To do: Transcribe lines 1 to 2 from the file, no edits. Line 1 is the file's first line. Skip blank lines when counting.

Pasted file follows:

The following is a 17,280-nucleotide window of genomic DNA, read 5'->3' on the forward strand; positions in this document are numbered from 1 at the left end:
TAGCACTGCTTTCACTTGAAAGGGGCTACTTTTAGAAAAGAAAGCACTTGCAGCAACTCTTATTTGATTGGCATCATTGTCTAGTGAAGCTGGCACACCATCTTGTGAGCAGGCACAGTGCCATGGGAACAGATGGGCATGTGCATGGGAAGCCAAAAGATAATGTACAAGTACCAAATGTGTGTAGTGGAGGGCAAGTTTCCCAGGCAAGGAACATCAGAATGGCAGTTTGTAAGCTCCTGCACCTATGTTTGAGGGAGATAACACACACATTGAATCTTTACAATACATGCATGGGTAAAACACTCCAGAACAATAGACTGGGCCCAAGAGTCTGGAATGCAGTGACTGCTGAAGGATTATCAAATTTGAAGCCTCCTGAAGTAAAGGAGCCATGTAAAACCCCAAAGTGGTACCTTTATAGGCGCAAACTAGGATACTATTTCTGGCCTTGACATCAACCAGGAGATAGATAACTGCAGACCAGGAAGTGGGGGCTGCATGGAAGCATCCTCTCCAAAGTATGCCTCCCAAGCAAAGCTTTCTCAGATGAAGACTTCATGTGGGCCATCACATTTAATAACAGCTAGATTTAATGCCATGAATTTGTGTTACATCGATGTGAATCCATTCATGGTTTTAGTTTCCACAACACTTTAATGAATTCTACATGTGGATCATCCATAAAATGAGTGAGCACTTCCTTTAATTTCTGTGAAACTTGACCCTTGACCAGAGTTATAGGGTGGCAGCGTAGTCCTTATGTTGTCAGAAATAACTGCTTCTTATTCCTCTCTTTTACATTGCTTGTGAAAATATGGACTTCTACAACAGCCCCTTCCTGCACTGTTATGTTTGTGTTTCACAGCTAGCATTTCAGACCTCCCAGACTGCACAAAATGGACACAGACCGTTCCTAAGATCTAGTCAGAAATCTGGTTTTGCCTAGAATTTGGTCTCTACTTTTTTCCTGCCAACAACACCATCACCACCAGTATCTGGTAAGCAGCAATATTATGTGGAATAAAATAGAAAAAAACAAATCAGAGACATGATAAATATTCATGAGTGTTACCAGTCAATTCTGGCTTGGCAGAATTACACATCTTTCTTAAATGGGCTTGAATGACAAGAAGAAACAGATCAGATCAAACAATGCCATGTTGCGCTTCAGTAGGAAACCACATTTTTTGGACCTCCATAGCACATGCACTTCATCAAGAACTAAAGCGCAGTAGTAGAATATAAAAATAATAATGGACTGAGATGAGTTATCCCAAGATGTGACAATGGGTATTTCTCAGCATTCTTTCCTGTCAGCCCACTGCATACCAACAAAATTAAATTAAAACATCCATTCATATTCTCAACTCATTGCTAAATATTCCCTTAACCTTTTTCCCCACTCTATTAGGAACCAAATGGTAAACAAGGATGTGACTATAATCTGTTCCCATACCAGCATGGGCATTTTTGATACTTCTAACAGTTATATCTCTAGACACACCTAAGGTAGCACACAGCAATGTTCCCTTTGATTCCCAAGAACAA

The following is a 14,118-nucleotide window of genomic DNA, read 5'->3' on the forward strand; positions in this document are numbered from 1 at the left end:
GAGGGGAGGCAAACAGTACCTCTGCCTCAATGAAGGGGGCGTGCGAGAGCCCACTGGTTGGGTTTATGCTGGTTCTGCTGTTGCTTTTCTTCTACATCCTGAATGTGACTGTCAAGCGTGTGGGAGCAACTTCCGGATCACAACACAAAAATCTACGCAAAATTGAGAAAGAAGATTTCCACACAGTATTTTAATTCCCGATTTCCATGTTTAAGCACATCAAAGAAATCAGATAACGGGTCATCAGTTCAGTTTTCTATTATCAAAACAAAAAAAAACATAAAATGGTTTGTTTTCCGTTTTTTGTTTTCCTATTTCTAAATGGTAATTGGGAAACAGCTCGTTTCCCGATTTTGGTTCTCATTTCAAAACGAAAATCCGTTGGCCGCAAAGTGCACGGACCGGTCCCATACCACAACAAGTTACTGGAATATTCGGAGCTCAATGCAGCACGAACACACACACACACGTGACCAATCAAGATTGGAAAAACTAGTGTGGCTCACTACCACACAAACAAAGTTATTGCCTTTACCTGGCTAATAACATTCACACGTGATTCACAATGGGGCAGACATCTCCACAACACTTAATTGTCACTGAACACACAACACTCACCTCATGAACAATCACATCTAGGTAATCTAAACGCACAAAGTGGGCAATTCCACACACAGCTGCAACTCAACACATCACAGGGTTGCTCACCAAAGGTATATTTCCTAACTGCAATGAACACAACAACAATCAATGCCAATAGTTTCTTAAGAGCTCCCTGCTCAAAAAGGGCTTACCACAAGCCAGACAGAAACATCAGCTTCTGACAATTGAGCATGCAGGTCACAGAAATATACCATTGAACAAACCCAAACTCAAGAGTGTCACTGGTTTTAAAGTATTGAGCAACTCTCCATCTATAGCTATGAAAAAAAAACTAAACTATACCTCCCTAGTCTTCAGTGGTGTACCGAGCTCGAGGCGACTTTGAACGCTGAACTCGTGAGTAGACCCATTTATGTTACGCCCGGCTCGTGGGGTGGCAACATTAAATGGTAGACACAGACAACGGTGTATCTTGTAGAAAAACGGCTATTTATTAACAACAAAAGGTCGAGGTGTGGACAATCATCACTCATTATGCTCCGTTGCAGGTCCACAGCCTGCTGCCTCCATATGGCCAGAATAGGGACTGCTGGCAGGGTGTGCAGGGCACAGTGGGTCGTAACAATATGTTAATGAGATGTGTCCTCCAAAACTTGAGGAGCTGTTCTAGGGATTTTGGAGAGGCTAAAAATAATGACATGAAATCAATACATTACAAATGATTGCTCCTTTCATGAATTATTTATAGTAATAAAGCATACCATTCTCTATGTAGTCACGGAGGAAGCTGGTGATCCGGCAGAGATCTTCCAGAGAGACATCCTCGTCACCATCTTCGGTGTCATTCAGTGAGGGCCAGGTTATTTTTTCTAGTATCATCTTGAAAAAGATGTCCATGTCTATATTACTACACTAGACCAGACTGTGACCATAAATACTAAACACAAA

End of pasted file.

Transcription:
The following is a 17,280-nucleotide window of genomic DNA, read 5'->3' on the forward strand; positions in this document are numbered from 1 at the left end:
TAGCACTGCTTTCACTTGAAAGGGGCTACTTTTAGAAAAGAAAGCACTTGCAGCAACTCTTATTTGATTGGCATCATTGTCTAGTGAAGCTGGCACACCATCTTGTGAGCAGGCACAGTGCCATGGGAACAGATGGGCATGTGCATGGGAAGCCAAAAGATAATGTACAAGTACCAAATGTGTGTAGTGGAGGGCAAGTTTCCCAGGCAAGGAACATCAGAATGGCAGTTTGTAAGCTCCTGCACCTATGTTTGAGGGAGATAACACACACATTGAATCTTTACAATACATGCATGGGTAAAACACTCCAGAACAATAGACTGGGCCCAAGAGTCTGGAATGCAGTGACTGCTGAAGGATTATCAAATTTGAAGCCTCCTGAAGTAAAGGAGCCATGTAAAACCCCAAAGTGGTACCTTTATAGGCGCAAACTAGGATACTATTTCTGGCCTTGACATCAACCAGGAGATAGATAACTGCAGACCAGGAAGTGGGGGCTGCATGGAAGCATCCTCTCCAAAGTATGCCTCCCAAGCAAAGCTTTCTCAGATGAAGACTTCATGTGGGCCATCACATTTAATAACAGCTAGATTTAATGCCATGAATTTGTGTTACATCGATGTGAATCCATTCATGGTTTTAGTTTCCACAACACTTTAATGAATTCTACATGTGGATCATCCATAAAATGAGTGAGCACTTCCTTTAATTTCTGTGAAACTTGACCCTTGACCAGAGTTATAGGGTGGCAGCGTAGTCCTTATGTTGTCAGAAATAACTGCTTCTTATTCCTCTCTTTTACATTGCTTGTGAAAATATGGACTTCTACAACAGCCCCTTCCTGCACTGTTATGTTTGTGTTTCACAGCTAGCATTTCAGACCTCCCAGACTGCACAAAATGGACACAGACCGTTCCTAAGATCTAGTCAGAAATCTGGTTTTGCCTAGAATTTGGTCTCTACTTTTTTCCTGCCAACAACACCATCACCACCAGTATCTGGTAAGCAGCAATATTATGTGGAATAAAATAGAAAAAAACAAATCAGAGACATGATAAATATTCATGAGTGTTACCAGTCAATTCTGGCTTGGCAGAATTACACATCTTTCTTAAATGGGCTTGAATGACAAGAAGAAACAGATCAGATCAAACAATGCCATGTTGCGCTTCAGTAGGAAACCACATTTTTTGGACCTCCATAGCACATGCACTTCATCAAGAACTAAAGCGCAGTAGTAGAATATAAAAATAATAATGGACTGAGATGAGTTATCCCAAGATGTGACAATGGGTATTTCTCAGCATTCTTTCCTGTCAGCCCACTGCATACCAACAAAATTAAATTAAAACATCCATTCATATTCTCAACTCATTGCTAAATATTCCCTTAACCTTTTTCCCCACTCTATTAGGAACCAAATGGTAAACAAGGATGTGACTATAATCTGTTCCCATACCAGCATGGGCATTTTTGATACTTCTAACAGTTATATCTCTAGACACACCTAAGGTAGCACACAGCAATGTTCCCTTTGATTCCCAAGAACAA